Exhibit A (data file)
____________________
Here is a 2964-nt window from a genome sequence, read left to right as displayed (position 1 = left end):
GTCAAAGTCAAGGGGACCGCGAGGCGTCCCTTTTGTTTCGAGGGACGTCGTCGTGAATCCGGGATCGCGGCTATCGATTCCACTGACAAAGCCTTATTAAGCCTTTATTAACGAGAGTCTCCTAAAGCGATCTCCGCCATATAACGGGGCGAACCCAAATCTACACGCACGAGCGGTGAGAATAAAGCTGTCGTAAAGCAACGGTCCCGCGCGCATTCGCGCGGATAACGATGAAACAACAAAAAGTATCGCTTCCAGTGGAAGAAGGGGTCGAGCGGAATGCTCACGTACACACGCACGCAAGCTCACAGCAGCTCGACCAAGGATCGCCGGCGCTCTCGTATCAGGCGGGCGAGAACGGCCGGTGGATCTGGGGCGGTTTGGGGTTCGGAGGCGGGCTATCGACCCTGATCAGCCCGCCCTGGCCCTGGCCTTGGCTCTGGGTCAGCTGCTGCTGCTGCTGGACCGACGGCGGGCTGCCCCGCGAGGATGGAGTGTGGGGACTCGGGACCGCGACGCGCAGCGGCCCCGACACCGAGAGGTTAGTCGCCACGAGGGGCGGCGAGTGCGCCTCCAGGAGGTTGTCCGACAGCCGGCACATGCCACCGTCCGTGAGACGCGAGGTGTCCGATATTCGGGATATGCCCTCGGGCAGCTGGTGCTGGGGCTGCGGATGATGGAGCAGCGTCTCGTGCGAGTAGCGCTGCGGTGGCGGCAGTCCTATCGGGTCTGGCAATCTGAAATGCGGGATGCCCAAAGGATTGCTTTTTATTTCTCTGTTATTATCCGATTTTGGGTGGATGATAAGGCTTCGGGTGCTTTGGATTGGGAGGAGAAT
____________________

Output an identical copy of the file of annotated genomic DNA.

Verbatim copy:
Here is a 2964-nt window from a genome sequence, read left to right as displayed (position 1 = left end):
GTCAAAGTCAAGGGGACCGCGAGGCGTCCCTTTTGTTTCGAGGGACGTCGTCGTGAATCCGGGATCGCGGCTATCGATTCCACTGACAAAGCCTTATTAAGCCTTTATTAACGAGAGTCTCCTAAAGCGATCTCCGCCATATAACGGGGCGAACCCAAATCTACACGCACGAGCGGTGAGAATAAAGCTGTCGTAAAGCAACGGTCCCGCGCGCATTCGCGCGGATAACGATGAAACAACAAAAAGTATCGCTTCCAGTGGAAGAAGGGGTCGAGCGGAATGCTCACGTACACACGCACGCAAGCTCACAGCAGCTCGACCAAGGATCGCCGGCGCTCTCGTATCAGGCGGGCGAGAACGGCCGGTGGATCTGGGGCGGTTTGGGGTTCGGAGGCGGGCTATCGACCCTGATCAGCCCGCCCTGGCCCTGGCCTTGGCTCTGGGTCAGCTGCTGCTGCTGCTGGACCGACGGCGGGCTGCCCCGCGAGGATGGAGTGTGGGGACTCGGGACCGCGACGCGCAGCGGCCCCGACACCGAGAGGTTAGTCGCCACGAGGGGCGGCGAGTGCGCCTCCAGGAGGTTGTCCGACAGCCGGCACATGCCACCGTCCGTGAGACGCGAGGTGTCCGATATTCGGGATATGCCCTCGGGCAGCTGGTGCTGGGGCTGCGGATGATGGAGCAGCGTCTCGTGCGAGTAGCGCTGCGGTGGCGGCAGTCCTATCGGGTCTGGCAATCTGAAATGCGGGATGCCCAAAGGATTGCTTTTTATTTCTCTGTTATTATCCGATTTTGGGTGGATGATAAGGCTTCGGGTGCTTTGGATTGGGAGGAGAAT